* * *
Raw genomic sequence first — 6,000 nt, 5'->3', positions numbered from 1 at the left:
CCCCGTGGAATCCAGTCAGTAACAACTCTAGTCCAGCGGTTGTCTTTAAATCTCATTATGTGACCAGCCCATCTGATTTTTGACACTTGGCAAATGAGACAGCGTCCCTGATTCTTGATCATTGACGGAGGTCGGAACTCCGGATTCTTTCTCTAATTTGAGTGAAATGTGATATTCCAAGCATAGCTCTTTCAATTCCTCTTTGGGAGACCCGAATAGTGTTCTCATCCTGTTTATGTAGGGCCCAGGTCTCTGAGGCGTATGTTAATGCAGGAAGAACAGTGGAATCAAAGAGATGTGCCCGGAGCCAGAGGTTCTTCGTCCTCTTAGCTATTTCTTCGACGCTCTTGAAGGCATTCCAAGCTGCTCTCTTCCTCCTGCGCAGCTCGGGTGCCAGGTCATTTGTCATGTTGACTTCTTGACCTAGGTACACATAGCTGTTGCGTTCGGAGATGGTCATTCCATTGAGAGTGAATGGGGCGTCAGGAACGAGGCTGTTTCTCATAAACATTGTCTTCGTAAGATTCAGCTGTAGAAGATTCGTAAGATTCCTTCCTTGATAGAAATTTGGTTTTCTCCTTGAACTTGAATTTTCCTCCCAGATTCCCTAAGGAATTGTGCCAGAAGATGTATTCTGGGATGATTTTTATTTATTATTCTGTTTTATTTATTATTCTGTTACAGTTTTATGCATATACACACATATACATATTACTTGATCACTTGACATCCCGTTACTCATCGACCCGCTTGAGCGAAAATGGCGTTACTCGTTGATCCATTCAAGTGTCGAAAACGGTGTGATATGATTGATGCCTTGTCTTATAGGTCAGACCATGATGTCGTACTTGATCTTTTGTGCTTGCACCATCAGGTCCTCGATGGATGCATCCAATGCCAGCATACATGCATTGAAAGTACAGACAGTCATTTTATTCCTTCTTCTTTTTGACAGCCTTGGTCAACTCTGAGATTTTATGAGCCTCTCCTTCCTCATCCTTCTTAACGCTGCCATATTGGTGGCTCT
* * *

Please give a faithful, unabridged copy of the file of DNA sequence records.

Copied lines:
Raw genomic sequence first — 6,000 nt, 5'->3', positions numbered from 1 at the left:
CCCCGTGGAATCCAGTCAGTAACAACTCTAGTCCAGCGGTTGTCTTTAAATCTCATTATGTGACCAGCCCATCTGATTTTTGACACTTGGCAAATGAGACAGCGTCCCTGATTCTTGATCATTGACGGAGGTCGGAACTCCGGATTCTTTCTCTAATTTGAGTGAAATGTGATATTCCAAGCATAGCTCTTTCAATTCCTCTTTGGGAGACCCGAATAGTGTTCTCATCCTGTTTATGTAGGGCCCAGGTCTCTGAGGCGTATGTTAATGCAGGAAGAACAGTGGAATCAAAGAGATGTGCCCGGAGCCAGAGGTTCTTCGTCCTCTTAGCTATTTCTTCGACGCTCTTGAAGGCATTCCAAGCTGCTCTCTTCCTCCTGCGCAGCTCGGGTGCCAGGTCATTTGTCATGTTGACTTCTTGACCTAGGTACACATAGCTGTTGCGTTCGGAGATGGTCATTCCATTGAGAGTGAATGGGGCGTCAGGAACGAGGCTGTTTCTCATAAACATTGTCTTCGTAAGATTCAGCTGTAGAAGATTCGTAAGATTCCTTCCTTGATAGAAATTTGGTTTTCTCCTTGAACTTGAATTTTCCTCCCAGATTCCCTAAGGAATTGTGCCAGAAGATGTATTCTGGGATGATTTTTATTTATTATTCTGTTTTATTTATTATTCTGTTACAGTTTTATGCATATACACACATATACATATTACTTGATCACTTGACATCCCGTTACTCATCGACCCGCTTGAGCGAAAATGGCGTTACTCGTTGATCCATTCAAGTGTCGAAAACGGTGTGATATGATTGATGCCTTGTCTTATAGGTCAGACCATGATGTCGTACTTGATCTTTTGTGCTTGCACCATCAGGTCCTCGATGGATGCATCCAATGCCAGCATACATGCATTGAAAGTACAGACAGTCATTTTATTCCTTCTTCTTTTTGACAGCCTTGGTCAACTCTGAGATTTTATGAGCCTCTCCTTCCTCATCCTTCTTAACGCTGCCATATTGGTGGCTCT